Diana Panton didn’t let the pandemic get in the way of making new music. The result is some pretty sweet sounding lemonade. Skip to main content
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When Life Gives You Lemons

Photo by Melanie Gillis

Diana Panton didn’t let the pandemic get in the way of making new music. The result is some pretty sweet sounding lemonade.

Diana Panton’s last album was called A Cheerful Little Earful. Her most recent musical gift – almost literally so, as it was released on Christmas Eve – is not exactly cheerful. Yet it comforts just the same.

Panton released a wonderfully melancholy interpretation of the Rogers & Hart composition “Nobody’s Heart” in the form of a new video on YouTube.  Having recorded a selection of upbeat children’s classics on Earful, this single sees Panton exploring a very different emotional palette. 

“They’ve alone done a fair bit of recent scientific research that shows these somewhat melancholy songs do have that power to soothe,” explains Panton over the phone from her Hamilton home. “A lot of the jazz standards came out of the wartime era, and it’s interesting, I find, to equate that a little bit, to today. It’s sometimes nice to feel something that echoes how [a person is] feeling rather than it be a complete disconnect from how they’re feeling.”

In other words, maybe having “Take The ‘A’ Train” on repeat isn’t necessarily always the best answer. Sometimes listeners want to escape, but sometimes they want to feel understood; to know that the uncertainty, the melancholy, and the pain we have felt over the course of the pandemic is part of a universal condition. Neither the song nor the video are sad sad; in the animation, a kettle boils and a turntable spins Miles Davis’ Kind of Blue. We see ourselves in the isolation, but rather than being pained, we feel a softer sadness and a sense of recognition. “It’s a really good fit for the music,” she says of the video.

“It’s an interior, enclosed, it’s a girl and her cat, and she’s sort of looking out the window - which to me is a bit of a metaphor for this whole thing. Imagining what might be on the other side of that enclosed space that we’re in right now.”

On “Nobody’s Heart” Panton is once again joined by her long-time collaborator, guitarist Reg Schwager. The video features work from Toronto’s Leading Pictures, who created the animation from illustrations by artist Mariel Ashlinn Kelly. Panton – whose other career is that of visual arts teacher at Westdale – has a deep interest in illustration, and as soon as she saw the Toronto-based artist’s work, she knew that Kelly’s art would match the mood of her own music.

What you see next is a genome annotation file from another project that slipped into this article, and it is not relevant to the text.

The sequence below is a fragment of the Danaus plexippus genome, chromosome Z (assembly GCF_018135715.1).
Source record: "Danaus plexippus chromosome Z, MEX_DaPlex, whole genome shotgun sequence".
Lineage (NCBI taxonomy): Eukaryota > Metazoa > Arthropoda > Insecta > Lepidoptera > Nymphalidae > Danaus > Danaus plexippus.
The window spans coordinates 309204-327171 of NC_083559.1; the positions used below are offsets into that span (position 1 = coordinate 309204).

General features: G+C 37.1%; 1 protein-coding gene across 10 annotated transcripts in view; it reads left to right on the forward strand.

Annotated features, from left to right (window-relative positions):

“To me, the visuals on that music were a perfect match,” she says. “She said she doesn’t normally take on outside projects but she likes jazz – and you don’t always encounter people who say they really like jazz.”

As a secondary school teacher, Panton has to adhere to a fairly rigid schedule. Even if that schedule keeps changing due to COVID-related protocols, she is still only free on weekends, holidays and during the summer. It is no surprise, then, to learn Panton spent the recent holidays in the studio, working on new material with Schwager and her other long-time collaborator, Don Thompson. Her work with these two talented jazz artists has been fulfilling and, if awards mean anything, successful. She has, among many other awards and nominations, two JUNO wins, seven JUNO nominations, two Silver Disc Awards (Japan), nine Hamilton Music Awards and a host of National Jazz Award nods.

“I’m just not sure where it’s going to go,” she says. “I hope the venues I normally perform in, like soft-seat theatres, can make it. If they continue with the reduced capacity audiences, that also impacts what artists can get paid – and it’s never been particularly lucrative, I’ve found, in Canada.”

It isn’t all doom and gloom for Panton, though. Put the pandemic on a different timeline, and suddenly all avenues – retail, live performance – would be closed. Today, however, she is grateful that the progress in digital music technology means that artists are still able to reach audiences through the internet.

“You can imagine, if we didn’t have digital platforms, what would be available – especially during a pandemic,” says Panton. “So on that level, if we backed the pandemic up 20 years, that wouldn’t even have been there.”

“One could say that it’s like making lemonade in a time of lemons. We may not have had Diana Panton live in concert all this time, but we’ve had hermusic at our fingertips.” 

 For more information, visit www.dianapanton.com